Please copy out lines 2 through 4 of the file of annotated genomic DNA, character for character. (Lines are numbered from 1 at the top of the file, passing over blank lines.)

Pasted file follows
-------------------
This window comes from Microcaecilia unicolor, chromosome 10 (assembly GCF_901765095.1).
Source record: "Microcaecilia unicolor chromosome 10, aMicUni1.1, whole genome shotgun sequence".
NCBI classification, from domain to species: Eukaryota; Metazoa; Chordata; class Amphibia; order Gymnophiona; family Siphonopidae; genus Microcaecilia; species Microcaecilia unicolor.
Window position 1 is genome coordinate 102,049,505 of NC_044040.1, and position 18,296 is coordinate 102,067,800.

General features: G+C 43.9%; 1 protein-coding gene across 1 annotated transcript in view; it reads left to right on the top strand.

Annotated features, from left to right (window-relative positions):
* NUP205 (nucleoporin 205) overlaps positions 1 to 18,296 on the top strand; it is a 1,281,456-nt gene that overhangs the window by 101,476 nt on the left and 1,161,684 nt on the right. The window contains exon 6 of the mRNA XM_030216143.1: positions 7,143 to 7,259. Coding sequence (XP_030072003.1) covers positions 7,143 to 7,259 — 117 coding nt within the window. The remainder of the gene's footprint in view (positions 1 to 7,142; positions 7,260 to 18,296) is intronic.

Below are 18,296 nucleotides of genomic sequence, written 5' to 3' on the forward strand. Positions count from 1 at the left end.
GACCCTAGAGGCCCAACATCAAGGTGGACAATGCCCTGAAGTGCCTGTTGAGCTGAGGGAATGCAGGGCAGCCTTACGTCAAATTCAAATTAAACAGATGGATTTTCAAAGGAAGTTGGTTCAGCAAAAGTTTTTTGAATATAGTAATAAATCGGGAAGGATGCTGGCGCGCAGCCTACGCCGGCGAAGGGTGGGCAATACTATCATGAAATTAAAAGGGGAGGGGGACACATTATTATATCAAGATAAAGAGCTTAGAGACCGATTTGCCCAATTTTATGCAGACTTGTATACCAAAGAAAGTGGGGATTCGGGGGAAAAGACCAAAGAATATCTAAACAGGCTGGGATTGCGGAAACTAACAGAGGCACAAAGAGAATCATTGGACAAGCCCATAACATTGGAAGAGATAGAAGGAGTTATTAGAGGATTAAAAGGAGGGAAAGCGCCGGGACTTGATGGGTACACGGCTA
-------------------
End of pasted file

Source record: "Microcaecilia unicolor chromosome 10, aMicUni1.1, whole genome shotgun sequence".
NCBI classification, from domain to species: Eukaryota; Metazoa; Chordata; class Amphibia; order Gymnophiona; family Siphonopidae; genus Microcaecilia; species Microcaecilia unicolor.
Window position 1 is genome coordinate 102,049,505 of NC_044040.1, and position 18,296 is coordinate 102,067,800.